About the Author: Linda Meric, a nationally-known speaker on family-friendly workplace policy, is executive director of 9to5, National Association of Working Women. A diverse, grassroots, membership-based nonprofit that helps strengthen women’s ability to win economic justice, 9to5 has staffed offices in Milwaukee, Denver, Atlanta, Los Angeles and San Jose. Women’s eNews welcomes your comments. E-mail us at editors@womensenews.org.

On International Women's Day, Let's Have Paid Sick Leave

Sunday, March 8th, 2009

It was more than a hundred years ago that women workers in New York’s garment industry joined to protest poor working conditions: long working days, low pay and no voice in the decisions made in their workplace.

As we observe International Women’s Day 2009, the holiday designed to honor courageous working women in the past, present and future, it’s important to remember that we are still working to win workplace rights and achieve economic justice.

It’s important to note that 57 million workers still don’t have a single paid sick day and more than 100 million workers don’t have a single paid sick day, even to care for a sick child. This must change. Especially in these tough economic times, it’s critically important that America give its workers the time to care for themselves and their families without fear of losing a day’s pay, or worse, their jobs.

This is an issue of economic justice – and also an issue of public health. The very workers who lack paid sick days are the ones who take care of our children in daycare centers, care for our elderly in nursing homes and serve us our food in restaurants. Does a side order of the flu go with those fries? The lack of paid sick days is also a business threat because companies where workers lack paid sick days see decreases in productivity and in profits.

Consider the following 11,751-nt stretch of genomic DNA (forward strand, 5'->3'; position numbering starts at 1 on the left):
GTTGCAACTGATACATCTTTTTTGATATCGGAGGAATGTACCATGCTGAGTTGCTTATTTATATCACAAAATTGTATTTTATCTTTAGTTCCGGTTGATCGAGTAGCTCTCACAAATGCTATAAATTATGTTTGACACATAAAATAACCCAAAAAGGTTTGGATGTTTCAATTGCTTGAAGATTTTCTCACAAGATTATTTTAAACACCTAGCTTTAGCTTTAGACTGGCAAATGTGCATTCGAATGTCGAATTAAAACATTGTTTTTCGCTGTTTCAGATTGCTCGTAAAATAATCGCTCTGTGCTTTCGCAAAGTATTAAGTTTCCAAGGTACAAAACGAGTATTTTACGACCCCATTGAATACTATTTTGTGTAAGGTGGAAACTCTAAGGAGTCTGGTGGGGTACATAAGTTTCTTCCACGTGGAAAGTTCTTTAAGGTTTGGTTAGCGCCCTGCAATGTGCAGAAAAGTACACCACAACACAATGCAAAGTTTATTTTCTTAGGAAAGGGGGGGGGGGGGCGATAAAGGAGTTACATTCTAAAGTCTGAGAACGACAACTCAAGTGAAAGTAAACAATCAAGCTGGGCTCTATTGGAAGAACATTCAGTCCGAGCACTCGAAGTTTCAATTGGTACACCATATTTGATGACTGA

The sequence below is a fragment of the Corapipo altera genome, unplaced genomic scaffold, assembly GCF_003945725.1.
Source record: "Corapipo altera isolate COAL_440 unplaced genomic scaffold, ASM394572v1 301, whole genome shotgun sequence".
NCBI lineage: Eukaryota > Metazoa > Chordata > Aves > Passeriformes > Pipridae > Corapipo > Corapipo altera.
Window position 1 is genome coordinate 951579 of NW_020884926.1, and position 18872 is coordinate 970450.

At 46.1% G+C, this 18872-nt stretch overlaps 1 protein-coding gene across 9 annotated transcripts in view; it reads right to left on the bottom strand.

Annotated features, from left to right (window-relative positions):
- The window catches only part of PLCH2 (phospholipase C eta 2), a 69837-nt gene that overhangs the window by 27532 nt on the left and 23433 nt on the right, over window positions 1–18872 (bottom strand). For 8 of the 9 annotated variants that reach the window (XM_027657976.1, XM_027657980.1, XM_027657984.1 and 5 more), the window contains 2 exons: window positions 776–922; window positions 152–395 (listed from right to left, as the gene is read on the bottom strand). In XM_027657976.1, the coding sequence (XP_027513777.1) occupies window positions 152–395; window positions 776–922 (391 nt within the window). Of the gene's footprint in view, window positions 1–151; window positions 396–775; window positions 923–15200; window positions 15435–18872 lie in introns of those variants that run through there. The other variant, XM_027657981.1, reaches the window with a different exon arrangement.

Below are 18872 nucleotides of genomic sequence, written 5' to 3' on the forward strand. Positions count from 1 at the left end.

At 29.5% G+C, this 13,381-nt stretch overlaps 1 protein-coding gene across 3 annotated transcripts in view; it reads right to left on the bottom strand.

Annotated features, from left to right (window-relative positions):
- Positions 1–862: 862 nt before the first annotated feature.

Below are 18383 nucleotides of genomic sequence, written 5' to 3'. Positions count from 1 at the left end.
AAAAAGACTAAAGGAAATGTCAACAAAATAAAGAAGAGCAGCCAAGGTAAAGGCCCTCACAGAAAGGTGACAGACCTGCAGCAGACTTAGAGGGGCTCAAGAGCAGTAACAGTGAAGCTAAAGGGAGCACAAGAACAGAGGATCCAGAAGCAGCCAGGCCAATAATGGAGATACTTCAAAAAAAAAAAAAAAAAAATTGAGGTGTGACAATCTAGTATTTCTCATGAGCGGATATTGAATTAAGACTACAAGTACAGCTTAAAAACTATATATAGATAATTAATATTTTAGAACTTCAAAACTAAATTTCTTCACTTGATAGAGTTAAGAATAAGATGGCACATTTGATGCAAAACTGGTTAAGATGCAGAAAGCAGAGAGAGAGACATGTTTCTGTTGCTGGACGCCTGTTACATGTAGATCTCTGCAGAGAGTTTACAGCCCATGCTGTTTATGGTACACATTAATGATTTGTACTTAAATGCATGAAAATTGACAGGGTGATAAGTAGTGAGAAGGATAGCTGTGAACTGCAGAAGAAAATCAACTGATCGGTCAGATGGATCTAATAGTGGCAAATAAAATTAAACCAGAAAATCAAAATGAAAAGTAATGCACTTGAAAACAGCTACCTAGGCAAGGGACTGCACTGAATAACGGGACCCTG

Some gains have been made.

In 2007, San Francisco became the first city in the country to establish paid sick days as a basic labor standard. In 2008, the Council of the District of Columbia unanimously approved an ordinance guaranteeing paid sick days for private sector workers. In the city of Milwaukee, a broad coalition – led by 9to5, National Association of Working Women – promoted a paid sick days ballot measure. Last November, with nearly 70 percent approval, voters adopted it.

But there is work to do.

The Healthy Families Act is federal legislation that would guarantee workers up to seven paid sick days a year to recover from illness or care for ill family members. Our elected leaders need to hear from us. Find out whether your members of Congress support the Healthy Families Act – and let them know where you stand on guaranteed paid sick days.

On International Women’s Day, and everyday, stand with women all over the country who know that if we change the workplace, we change the world!

About the Author: Linda Meric is Executive Director of 9to5, National Association of Women, which helps strengthen women’s ability to achieve economic justice. 9to5 has staffed offices in Wisconsin, Colorado, California and Georgia and activists in cities across the country.

For more information on 9to5’s paid sick days campaigns, visit www.9to5.org.